Long stadium initiatives making ballots too heavy - CBS News 8 - San Diego, CA News Station - KFMB Channel 8

Long stadium initiatives making ballots too heavy

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SAN DIEGO (CNS) - The San Diego City Council on Wednesday rejected a cost- saving plan to place the texts of two lengthy citizen initiatives online, which means officials will mail to voters pamphlets containing the information.
   
The pamphlets will supplement the normal informational pamphlets voters will receive prior to the November election.
   
"To me, this is more about making sure everybody has the information in front of them in order to cast an informed vote,'' Councilman Scott Sherman said at a special meeting.
   
One of the initiatives would fund construction of a Chargers stadium and convention center annex. The other would prohibit a waterfront expansion of the current convention center and encourage educational and park uses of the Qualcomm Stadium site if the local National Football League franchise vacates the premises.
   
Both need voter approval because they would raise hotel room taxes. The text of the initiatives will total nearly 200 pages when printed, and they're just two of a dozen city propositions on the ballot. In addition, there are a few countywide ballot measures and 17 state questions that will go before voters in November.
   
City Clerk Elizabeth Maland said the city of Encinitas will have a supplemental pamphlet printed for a ballot measure, while the county of San Diego and San Diego Association of Governments will place the text of a couple propositions online, which is allowed by the state elections code.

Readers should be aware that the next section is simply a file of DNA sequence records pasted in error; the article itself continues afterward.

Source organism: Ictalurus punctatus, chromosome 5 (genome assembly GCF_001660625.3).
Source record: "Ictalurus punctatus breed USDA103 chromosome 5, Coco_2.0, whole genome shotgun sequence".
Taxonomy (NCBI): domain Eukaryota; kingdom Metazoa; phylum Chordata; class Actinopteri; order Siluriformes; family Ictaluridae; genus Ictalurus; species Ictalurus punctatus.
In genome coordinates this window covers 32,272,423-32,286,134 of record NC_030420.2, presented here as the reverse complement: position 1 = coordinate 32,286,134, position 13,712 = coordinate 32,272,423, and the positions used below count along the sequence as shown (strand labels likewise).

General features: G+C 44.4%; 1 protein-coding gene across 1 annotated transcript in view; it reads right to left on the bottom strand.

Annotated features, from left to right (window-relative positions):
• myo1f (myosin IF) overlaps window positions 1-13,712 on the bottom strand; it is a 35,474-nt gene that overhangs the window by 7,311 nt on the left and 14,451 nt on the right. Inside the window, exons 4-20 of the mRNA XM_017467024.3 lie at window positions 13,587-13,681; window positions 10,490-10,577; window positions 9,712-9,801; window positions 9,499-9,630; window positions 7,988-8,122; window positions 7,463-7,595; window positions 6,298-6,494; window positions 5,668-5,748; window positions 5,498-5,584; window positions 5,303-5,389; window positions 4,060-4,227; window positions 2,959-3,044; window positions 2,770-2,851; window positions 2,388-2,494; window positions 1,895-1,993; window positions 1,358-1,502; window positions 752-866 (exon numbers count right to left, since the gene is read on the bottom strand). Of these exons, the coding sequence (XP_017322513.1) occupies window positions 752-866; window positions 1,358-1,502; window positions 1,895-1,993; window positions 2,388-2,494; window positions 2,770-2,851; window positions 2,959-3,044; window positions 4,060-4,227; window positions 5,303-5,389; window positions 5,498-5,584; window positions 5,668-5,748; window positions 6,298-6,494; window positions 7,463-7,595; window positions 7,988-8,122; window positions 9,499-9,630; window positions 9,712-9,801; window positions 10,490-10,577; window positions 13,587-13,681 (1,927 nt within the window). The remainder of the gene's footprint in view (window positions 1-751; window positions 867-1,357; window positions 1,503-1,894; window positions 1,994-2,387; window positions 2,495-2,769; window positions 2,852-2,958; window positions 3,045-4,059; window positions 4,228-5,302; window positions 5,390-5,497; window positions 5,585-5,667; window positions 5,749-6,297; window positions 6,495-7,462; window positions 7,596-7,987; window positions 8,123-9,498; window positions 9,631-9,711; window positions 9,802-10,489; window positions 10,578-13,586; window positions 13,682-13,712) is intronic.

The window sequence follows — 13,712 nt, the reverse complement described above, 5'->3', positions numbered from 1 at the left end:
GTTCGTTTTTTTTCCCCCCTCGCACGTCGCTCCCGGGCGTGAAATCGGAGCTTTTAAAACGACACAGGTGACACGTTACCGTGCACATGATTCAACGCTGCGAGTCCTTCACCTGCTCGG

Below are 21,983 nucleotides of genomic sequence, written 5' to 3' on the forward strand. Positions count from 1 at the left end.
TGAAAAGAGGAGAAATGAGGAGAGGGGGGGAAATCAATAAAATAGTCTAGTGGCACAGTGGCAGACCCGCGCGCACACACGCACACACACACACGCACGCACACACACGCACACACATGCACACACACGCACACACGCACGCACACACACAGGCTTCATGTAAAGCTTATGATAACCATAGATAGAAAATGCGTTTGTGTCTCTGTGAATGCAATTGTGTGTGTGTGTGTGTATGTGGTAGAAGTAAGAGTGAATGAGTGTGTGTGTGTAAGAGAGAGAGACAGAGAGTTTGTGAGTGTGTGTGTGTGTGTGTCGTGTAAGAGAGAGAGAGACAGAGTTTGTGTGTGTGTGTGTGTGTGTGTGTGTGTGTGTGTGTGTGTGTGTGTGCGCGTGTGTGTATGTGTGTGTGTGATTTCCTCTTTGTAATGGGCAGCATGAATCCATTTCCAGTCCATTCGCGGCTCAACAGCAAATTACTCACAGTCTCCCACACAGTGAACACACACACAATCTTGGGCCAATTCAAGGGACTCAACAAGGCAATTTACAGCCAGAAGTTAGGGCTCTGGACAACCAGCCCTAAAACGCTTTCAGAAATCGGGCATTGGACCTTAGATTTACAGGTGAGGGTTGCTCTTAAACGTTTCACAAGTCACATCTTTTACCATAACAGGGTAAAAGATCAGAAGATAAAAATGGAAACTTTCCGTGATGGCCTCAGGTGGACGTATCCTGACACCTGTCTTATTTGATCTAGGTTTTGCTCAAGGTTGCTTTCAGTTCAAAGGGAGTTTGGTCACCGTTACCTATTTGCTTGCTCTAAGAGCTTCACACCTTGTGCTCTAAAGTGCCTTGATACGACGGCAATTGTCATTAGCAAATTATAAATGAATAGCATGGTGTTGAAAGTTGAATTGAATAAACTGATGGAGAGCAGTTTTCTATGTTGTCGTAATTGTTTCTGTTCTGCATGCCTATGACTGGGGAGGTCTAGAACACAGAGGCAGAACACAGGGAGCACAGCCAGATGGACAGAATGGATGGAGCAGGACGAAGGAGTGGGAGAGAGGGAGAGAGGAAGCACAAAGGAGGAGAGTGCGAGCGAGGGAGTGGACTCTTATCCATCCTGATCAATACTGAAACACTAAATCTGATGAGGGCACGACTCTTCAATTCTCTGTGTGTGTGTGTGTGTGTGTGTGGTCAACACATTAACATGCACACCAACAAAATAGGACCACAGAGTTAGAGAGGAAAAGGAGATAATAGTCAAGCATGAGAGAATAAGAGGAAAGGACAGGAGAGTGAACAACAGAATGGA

If the text of San Diego's initiatives were placed online, the city government would save an estimated $800,000 to $1 million, and voters could have requested printed copies, Maland said. Last week, she informed the council members that the November election could cost the city as much as $5.5 million, well over the budgeted $4.17 million.
   
Councilman Todd Gloria worried that two separate mailings would confuse voters, and called the projected savings a lot of money.
  
 "That's more than we spend on (Americans With Disabilities Act) repairs in a year, almost four times what we spend on summer jobs for youth, it's the value of a fire engine, it could house by my estimate about 150 additional people in the serial inebriate program for the homeless,'' Gloria said. "This is a real money. It's 2016, I think it's perfectly reasonable to put this online.''
   
However, his motion to do so failed on a 4-2 vote and only picked up the support of council President Sherri Lightner. Sherman and colleagues David Alvarez, Marti Emerald and Lorie Zapf dissented -- while Chris Cate, Myrtle Cole and Mark Kersey were absent for the summer recess.
   
The alternative, to print the supplemental pamphlets, did not require a vote.
   
City Attorney Jan Goldsmith said that while placing the initiatives online is legal, the city has never done so before. The city is obligated to fully inform voters and operate in a fair and impartial manner, he said.
   
"These two initiatives are very complicated. I've heard many in the community who want to look under the hood, to look at the specifics,'' Goldsmith said. ``I think that is very, very important.''
   
He said the Chargers proposals not only outlines the tax increase but how it will be spent on construction. The Citizens Plan for San Diego, from lawyer Cory Briggs, has several different elements, including the tax increase, the fate of the stadium land in Mission Valley, a new downtown zoning area and new local environmental law, he said.

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